In between the hectic appointments at last week's E3, I was able to drop by the Westin Bonaventure hotel and meet with lead developer and founder of 3000AD, Derek Smart. During the half an hour meeting, I was able to learn about the premise and primary gameplay concepts behind the upcoming and free-to-play massively multiplayer online game, Line of Defense. Derek began by discussing some of his earlier game projects, which he described as often quite complex for players. His most recent release of All Aspect Warfare focused on providing gameplay that was accessible, in addition to combining past concepts of flight and first-person shooter combat. With Line of Defense, Derek's development cycle has come full circle with a game that encompasses aspects of planet and space combat.
In Line of Defense, players select from two sides in a battle for resources and territories on the planet of Lyrius and in various space-based locations. Lyrius features four bases that vary in landscape from snow-covered mountains to blazing deserts. Each base contains an assortment of important structures that are either used to gather resources or produce in-game assets, such as weapons and vehicles. These key areas of interest act as both gathering and combat areas for players that enter the game world. The four bases function as separate instances, each allowing for 256 players. The game's other nine areas range from spans of space to orbital bases and an abandoned carrier.
I was most impressed by the quick travel offered between each of the game's 13 areas. Dynamic jump pads and jumpgates provide near instantaneous travel between locations for quickly finding other players or urgent battles. With around 50 vehicles that include both ground and air travel, players shouldn't have a problem with traversing the game's expansive environments. The use of vehicles require certifications that ensure newcomers to the world must learn the basics. Travel through jumpgates with space ships allow for docking with orbital stations and carriers. Once docked, players can continue the battle from the planet surface to interiors of space structures.
Characters classes in Line of Defense provide players with four base setups that can be customized and even changed completely with equipment kits. At anytime during gameplay, players simply have to equip class kits that alters their role. With the ability to change classes and equipment at will, players will no longer have to create multiple characters to experience other gameplay styles.
During the meeting with Derek, he often mentioned his focus on accessibility for Line of Defense's gameplay. The game will be released as a free-to-play model, but also offer microtransactions for players that have limited time. All of the weapon attachments, ammo types, and vehicle certifications offered through microtransactions can be earned through normal gameplay progression. With the focus on accessibility, gameplay is designed for providing players with quicker access to combat and acquiring items. Derek stated that players shouldn't have to invest a month's time with the game to earn equipment and weapons. The free-to-play and microtransaction business models ensure the game will cater to fans of past 3000AD games, as well as curious newcomers.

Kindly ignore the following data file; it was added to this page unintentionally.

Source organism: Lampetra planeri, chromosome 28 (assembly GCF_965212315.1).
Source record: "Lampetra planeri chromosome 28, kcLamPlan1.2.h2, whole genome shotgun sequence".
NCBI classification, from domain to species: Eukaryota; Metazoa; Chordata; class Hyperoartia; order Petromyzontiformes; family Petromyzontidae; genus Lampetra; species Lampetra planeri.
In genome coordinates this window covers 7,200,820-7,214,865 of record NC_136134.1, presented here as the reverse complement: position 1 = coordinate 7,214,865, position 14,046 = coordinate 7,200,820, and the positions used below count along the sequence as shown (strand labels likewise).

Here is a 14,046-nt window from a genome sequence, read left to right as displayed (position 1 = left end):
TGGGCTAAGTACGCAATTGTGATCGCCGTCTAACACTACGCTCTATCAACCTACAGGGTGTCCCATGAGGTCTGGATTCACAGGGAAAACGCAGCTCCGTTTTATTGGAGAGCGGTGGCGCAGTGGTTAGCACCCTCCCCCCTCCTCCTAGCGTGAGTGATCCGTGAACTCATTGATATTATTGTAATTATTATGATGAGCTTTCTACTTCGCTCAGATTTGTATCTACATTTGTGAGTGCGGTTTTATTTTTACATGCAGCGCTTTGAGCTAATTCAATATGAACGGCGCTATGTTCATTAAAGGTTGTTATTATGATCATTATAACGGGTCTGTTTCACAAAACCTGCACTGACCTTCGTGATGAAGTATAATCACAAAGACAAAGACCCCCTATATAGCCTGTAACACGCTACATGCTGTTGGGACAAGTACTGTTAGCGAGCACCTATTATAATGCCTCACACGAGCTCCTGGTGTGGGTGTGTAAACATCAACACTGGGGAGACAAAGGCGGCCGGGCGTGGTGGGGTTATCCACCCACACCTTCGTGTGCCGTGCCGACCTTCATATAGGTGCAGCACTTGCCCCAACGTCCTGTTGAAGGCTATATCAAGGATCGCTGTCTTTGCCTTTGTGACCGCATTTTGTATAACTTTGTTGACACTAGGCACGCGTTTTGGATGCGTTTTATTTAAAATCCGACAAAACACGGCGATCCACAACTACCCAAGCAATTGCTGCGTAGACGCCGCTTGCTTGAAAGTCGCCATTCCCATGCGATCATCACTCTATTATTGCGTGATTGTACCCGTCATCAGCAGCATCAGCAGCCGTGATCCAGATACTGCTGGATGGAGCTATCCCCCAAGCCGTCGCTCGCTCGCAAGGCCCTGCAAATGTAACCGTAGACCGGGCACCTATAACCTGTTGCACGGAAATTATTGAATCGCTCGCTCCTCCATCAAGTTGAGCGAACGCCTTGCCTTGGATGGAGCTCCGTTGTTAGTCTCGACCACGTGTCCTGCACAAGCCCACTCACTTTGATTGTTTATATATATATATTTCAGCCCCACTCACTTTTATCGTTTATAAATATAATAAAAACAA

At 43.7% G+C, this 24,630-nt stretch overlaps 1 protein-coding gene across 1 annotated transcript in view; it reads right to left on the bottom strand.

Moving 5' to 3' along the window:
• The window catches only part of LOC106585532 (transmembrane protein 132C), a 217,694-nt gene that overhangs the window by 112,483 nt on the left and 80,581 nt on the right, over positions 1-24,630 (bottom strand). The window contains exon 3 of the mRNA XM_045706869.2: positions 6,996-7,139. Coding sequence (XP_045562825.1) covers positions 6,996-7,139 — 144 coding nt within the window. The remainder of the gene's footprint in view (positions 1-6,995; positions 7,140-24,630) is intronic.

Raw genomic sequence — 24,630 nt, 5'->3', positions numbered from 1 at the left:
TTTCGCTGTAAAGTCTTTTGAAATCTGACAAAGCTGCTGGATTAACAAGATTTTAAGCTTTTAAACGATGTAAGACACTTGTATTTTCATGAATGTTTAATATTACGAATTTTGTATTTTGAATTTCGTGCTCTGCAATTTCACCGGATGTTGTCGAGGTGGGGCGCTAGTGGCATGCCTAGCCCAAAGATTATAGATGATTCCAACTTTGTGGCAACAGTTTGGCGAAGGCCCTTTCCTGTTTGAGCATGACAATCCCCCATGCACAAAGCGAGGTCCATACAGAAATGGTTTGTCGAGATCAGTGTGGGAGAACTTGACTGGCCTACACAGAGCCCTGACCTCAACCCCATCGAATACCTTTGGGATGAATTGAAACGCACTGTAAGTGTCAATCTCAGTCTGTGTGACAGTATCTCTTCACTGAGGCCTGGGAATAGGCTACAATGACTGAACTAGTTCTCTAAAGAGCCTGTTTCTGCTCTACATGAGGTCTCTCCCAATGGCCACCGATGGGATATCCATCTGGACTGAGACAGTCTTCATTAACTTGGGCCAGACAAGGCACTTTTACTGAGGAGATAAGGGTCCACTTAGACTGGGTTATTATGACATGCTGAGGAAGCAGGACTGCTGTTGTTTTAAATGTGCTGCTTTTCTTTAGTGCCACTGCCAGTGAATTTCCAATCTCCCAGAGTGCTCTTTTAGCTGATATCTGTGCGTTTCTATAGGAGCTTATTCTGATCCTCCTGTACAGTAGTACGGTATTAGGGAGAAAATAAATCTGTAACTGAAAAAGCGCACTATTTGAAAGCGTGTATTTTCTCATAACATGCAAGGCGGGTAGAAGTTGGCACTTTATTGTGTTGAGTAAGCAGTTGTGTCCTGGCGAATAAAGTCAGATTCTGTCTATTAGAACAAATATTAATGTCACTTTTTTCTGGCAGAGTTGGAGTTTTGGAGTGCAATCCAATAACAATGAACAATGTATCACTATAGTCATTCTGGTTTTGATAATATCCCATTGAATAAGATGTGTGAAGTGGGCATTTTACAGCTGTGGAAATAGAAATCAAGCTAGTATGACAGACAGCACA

The game's current model will allow for easy expansion in the future with the addition of more bases and other areas for combat. At launch, Line of Defense will run on cloud servers that will be expanded when the need arises with influxes of new players. As well, cloud servers ensure that additional game worlds are created when only necessary; which avoids the problem of underpopulation on an excess amount of servers.
Line of Defense's massive world is built upon the Havok Vision Engine that provides a high level of quality and detail in the game's presentation. Atmospheric lighting, dynamic lighting and weather, vast viewing distances, and support for hundreds of players are only a few of the game's impressive features discussed during our meeting. Camera views available to the player include first and third person, along with an over-the-shoulder perspective. In addition, the game supports the use of a Xbox 360 controller and joystick.
Unfortunately, I wasn't able to view Line of Defense in a live environment with other players. I was still enthralled with the game's massive scope and focus on providing an accessible experience for gamers. I'll have to wait for some actual gameplay when the closed beta launches between the end of June to mid-July for Windows PC. Be sure to visit the official Line of Defense website for further information on the beta and the game's various features.